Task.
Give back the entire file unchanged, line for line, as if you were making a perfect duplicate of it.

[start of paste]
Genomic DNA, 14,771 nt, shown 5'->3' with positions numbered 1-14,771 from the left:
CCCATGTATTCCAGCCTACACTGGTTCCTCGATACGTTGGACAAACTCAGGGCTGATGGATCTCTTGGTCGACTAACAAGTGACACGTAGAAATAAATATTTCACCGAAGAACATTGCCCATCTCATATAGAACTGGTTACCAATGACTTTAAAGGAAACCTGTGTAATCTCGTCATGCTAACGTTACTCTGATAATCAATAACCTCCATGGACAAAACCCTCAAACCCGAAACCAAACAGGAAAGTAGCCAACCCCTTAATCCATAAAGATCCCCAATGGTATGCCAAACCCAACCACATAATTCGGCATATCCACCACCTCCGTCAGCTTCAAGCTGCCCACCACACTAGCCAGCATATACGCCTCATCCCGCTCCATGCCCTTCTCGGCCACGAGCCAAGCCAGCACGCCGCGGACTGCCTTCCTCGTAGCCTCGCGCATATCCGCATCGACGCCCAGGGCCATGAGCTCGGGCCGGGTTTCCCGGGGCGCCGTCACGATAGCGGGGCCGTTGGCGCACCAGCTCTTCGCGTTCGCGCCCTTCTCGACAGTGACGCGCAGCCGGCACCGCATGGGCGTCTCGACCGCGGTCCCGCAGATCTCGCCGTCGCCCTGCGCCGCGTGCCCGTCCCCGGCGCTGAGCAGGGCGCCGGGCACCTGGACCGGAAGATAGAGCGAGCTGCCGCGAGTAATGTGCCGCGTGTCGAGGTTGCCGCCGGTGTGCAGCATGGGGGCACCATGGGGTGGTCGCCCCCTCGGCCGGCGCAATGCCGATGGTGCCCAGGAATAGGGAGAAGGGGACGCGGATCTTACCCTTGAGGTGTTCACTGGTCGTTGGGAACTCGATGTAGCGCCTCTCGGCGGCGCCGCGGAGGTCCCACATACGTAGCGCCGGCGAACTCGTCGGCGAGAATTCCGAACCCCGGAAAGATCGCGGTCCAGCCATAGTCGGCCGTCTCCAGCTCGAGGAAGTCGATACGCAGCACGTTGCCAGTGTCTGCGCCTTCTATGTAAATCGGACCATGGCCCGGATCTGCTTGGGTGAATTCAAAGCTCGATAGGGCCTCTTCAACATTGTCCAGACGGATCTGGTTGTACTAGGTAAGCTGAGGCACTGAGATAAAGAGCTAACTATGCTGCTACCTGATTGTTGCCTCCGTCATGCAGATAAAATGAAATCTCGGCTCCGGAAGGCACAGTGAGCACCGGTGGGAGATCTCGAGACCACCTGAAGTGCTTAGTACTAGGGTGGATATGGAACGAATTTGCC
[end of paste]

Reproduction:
Genomic DNA, 14,771 nt, shown 5'->3' with positions numbered 1-14,771 from the left:
CCCATGTATTCCAGCCTACACTGGTTCCTCGATACGTTGGACAAACTCAGGGCTGATGGATCTCTTGGTCGACTAACAAGTGACACGTAGAAATAAATATTTCACCGAAGAACATTGCCCATCTCATATAGAACTGGTTACCAATGACTTTAAAGGAAACCTGTGTAATCTCGTCATGCTAACGTTACTCTGATAATCAATAACCTCCATGGACAAAACCCTCAAACCCGAAACCAAACAGGAAAGTAGCCAACCCCTTAATCCATAAAGATCCCCAATGGTATGCCAAACCCAACCACATAATTCGGCATATCCACCACCTCCGTCAGCTTCAAGCTGCCCACCACACTAGCCAGCATATACGCCTCATCCCGCTCCATGCCCTTCTCGGCCACGAGCCAAGCCAGCACGCCGCGGACTGCCTTCCTCGTAGCCTCGCGCATATCCGCATCGACGCCCAGGGCCATGAGCTCGGGCCGGGTTTCCCGGGGCGCCGTCACGATAGCGGGGCCGTTGGCGCACCAGCTCTTCGCGTTCGCGCCCTTCTCGACAGTGACGCGCAGCCGGCACCGCATGGGCGTCTCGACCGCGGTCCCGCAGATCTCGCCGTCGCCCTGCGCCGCGTGCCCGTCCCCGGCGCTGAGCAGGGCGCCGGGCACCTGGACCGGAAGATAGAGCGAGCTGCCGCGAGTAATGTGCCGCGTGTCGAGGTTGCCGCCGGTGTGCAGCATGGGGGCACCATGGGGTGGTCGCCCCCTCGGCCGGCGCAATGCCGATGGTGCCCAGGAATAGGGAGAAGGGGACGCGGATCTTACCCTTGAGGTGTTCACTGGTCGTTGGGAACTCGATGTAGCGCCTCTCGGCGGCGCCGCGGAGGTCCCACATACGTAGCGCCGGCGAACTCGTCGGCGAGAATTCCGAACCCCGGAAAGATCGCGGTCCAGCCATAGTCGGCCGTCTCCAGCTCGAGGAAGTCGATACGCAGCACGTTGCCAGTGTCTGCGCCTTCTATGTAAATCGGACCATGGCCCGGATCTGCTTGGGTGAATTCAAAGCTCGATAGGGCCTCTTCAACATTGTCCAGACGGATCTGGTTGTACTAGGTAAGCTGAGGCACTGAGATAAAGAGCTAACTATGCTGCTACCTGATTGTTGCCTCCGTCATGCAGATAAAATGAAATCTCGGCTCCGGAAGGCACAGTGAGCACCGGTGGGAGATCTCGAGACCACCTGAAGTGCTTAGTACTAGGGTGGATATGGAACGAATTTGCC